The legacy of the Highwaymen.Report as inadecuate

 The legacy of the Highwaymen.

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Type of Resource: text

Genre: Electronic Thesis or Dissertation

Date Issued: 2005

Publisher: Florida Atlantic University

Physical Form: electronic

Extent: vii, 77 p. : ill.

Language(s): English

Summary: In the 1950s, a group of African-American artists based around Ft. Pierce, Florida, began selling their landscapes of palm hammocks, colorful sunsets, and Evergladian fauna to tourists traveling south to the Sunshine State. Mass-produced in the artists' backyards, these subtropic landscapes found their way into Florida's motels, hotels, banks, and office buildings as well as private homes. The regional art form fell out of favor until the mid-1990s when an art aficionado coined the name Highwaymen. Since then a resurgence of interest has brought new fame to the surviving members of the group. Along with this modern interest in the Highwaymen comes another facet of the subject : Several Highwaymen have sons and daughters who paint. Do the children paint like their parents? Are the children riding on the coattails of their parents or have they developed their own original style? Is the legacy of the Highwaymen continued in their progeny?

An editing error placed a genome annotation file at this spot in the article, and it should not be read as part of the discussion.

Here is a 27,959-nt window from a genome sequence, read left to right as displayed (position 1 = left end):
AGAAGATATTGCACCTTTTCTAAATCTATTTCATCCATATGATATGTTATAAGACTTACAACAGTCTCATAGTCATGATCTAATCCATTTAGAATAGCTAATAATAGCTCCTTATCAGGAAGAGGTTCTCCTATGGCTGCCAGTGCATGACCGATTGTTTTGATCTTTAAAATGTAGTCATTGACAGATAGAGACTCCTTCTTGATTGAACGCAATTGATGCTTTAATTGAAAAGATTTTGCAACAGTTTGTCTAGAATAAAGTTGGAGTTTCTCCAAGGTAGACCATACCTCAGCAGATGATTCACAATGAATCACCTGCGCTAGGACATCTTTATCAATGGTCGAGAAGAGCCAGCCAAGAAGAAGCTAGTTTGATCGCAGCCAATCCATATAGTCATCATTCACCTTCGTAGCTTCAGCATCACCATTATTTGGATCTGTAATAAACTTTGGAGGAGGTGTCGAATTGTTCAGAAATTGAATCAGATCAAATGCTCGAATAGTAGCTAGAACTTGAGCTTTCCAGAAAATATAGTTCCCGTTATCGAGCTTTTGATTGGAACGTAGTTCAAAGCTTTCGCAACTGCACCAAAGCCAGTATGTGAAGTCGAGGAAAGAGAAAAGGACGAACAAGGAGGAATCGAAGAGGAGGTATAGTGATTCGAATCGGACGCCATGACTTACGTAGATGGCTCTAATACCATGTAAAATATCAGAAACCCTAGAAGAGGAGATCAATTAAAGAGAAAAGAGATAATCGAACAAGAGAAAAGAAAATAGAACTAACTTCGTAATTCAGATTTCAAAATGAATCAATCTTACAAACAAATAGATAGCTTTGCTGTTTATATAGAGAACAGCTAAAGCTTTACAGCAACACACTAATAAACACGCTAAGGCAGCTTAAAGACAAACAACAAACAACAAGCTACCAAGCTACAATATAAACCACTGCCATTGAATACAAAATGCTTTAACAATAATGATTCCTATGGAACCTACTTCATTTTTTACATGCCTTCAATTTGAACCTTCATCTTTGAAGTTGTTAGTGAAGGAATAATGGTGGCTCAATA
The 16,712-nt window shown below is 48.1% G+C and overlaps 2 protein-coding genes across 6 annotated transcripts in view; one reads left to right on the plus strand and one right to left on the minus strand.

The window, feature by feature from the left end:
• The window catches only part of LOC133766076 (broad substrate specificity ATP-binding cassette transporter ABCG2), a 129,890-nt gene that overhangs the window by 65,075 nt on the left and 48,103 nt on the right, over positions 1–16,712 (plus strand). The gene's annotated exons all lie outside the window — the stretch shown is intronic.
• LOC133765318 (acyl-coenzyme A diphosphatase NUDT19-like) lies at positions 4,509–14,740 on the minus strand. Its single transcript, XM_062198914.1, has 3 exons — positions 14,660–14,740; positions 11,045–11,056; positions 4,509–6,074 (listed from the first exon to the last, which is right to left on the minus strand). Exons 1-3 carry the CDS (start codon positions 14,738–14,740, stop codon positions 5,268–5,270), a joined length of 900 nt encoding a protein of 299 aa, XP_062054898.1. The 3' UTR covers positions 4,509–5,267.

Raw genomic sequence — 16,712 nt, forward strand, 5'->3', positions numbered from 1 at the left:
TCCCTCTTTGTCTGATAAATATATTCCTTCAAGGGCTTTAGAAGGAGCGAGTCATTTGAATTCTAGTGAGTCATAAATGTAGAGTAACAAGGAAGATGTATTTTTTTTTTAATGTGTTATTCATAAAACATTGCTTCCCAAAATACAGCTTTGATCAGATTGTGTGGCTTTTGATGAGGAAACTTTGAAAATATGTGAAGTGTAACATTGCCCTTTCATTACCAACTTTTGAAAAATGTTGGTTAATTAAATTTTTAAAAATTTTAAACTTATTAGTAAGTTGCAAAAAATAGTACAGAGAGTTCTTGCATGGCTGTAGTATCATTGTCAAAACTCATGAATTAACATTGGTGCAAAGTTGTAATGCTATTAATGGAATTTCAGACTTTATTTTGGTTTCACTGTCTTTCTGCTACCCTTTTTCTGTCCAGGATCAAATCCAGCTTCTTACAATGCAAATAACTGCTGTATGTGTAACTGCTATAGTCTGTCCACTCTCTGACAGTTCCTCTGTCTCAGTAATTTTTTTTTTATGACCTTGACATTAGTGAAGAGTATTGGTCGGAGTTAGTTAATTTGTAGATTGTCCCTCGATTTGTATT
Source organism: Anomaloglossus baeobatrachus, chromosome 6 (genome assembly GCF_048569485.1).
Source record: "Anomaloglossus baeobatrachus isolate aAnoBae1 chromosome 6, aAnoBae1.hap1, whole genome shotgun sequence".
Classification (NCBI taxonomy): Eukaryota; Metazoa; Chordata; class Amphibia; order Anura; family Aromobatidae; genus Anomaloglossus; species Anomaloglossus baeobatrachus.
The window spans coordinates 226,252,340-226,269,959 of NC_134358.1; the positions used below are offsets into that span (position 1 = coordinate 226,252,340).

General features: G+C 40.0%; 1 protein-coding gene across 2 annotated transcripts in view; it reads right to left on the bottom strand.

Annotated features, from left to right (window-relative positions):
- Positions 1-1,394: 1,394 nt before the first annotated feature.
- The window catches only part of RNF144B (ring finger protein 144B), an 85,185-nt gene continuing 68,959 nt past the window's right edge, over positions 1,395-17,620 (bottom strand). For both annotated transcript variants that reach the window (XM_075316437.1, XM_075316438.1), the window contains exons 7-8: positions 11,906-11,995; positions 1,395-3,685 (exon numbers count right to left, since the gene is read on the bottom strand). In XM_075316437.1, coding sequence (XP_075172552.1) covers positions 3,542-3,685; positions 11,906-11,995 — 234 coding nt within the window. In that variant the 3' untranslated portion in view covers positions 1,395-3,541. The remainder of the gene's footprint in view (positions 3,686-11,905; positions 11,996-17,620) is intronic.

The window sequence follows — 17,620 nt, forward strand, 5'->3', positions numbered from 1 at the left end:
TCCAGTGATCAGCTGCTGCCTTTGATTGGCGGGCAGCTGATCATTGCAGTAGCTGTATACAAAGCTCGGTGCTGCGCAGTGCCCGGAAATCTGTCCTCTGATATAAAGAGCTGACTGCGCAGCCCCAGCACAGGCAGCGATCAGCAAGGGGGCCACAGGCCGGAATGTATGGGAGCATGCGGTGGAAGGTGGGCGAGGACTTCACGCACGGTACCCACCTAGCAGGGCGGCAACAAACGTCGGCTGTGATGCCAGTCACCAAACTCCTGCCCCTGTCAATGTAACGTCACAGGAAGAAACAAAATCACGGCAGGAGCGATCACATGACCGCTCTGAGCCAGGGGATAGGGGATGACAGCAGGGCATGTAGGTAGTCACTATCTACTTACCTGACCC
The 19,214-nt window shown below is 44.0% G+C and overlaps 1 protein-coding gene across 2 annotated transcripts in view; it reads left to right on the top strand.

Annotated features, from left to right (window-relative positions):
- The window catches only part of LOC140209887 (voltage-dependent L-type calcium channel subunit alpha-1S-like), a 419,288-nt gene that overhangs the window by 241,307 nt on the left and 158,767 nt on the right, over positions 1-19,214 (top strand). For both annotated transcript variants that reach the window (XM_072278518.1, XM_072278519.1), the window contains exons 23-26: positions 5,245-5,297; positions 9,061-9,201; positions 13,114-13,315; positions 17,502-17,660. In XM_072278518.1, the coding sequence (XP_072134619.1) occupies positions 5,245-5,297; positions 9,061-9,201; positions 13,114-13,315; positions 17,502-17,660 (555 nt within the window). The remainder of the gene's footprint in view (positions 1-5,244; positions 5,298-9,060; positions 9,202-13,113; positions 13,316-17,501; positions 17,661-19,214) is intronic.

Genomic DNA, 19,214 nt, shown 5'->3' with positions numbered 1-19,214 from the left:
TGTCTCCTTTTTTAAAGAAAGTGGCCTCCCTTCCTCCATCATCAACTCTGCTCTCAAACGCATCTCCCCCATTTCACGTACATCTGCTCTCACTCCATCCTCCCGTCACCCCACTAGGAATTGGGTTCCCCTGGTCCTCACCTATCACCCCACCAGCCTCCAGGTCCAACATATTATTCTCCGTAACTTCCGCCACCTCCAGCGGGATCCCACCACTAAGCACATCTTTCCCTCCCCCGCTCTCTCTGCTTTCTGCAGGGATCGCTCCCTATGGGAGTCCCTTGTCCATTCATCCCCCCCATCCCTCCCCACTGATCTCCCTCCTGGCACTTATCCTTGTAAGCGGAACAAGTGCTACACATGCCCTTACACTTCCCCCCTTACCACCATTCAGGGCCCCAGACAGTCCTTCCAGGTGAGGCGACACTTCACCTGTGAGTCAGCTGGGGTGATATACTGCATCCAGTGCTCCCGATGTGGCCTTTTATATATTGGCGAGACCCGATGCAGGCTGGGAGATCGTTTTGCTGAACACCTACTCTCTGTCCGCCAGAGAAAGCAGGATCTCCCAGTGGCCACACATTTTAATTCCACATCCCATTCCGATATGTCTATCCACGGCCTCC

Identifier: 231745523 (oclc), 58011 (digitool), FADT58011 (IID), fau:4297 (fedora)

Note(s): by Elissa Rudolph.Thesis (M.A.)--Florida Atlantic University, 2005.Includes bibliography.Electronic reproduction. Boca Raton, FL : 2005 Mode of access: World Wide Web.

Subject(s): Landscape painting, American -- Florida -- 20th centuryAfrican American painting -- Florida -- 20th century

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Owner Institution: FAU

Author: Rudolph, Elissa. Florida Atlantic University Dorothy F. Schmidt College of Arts and Letters



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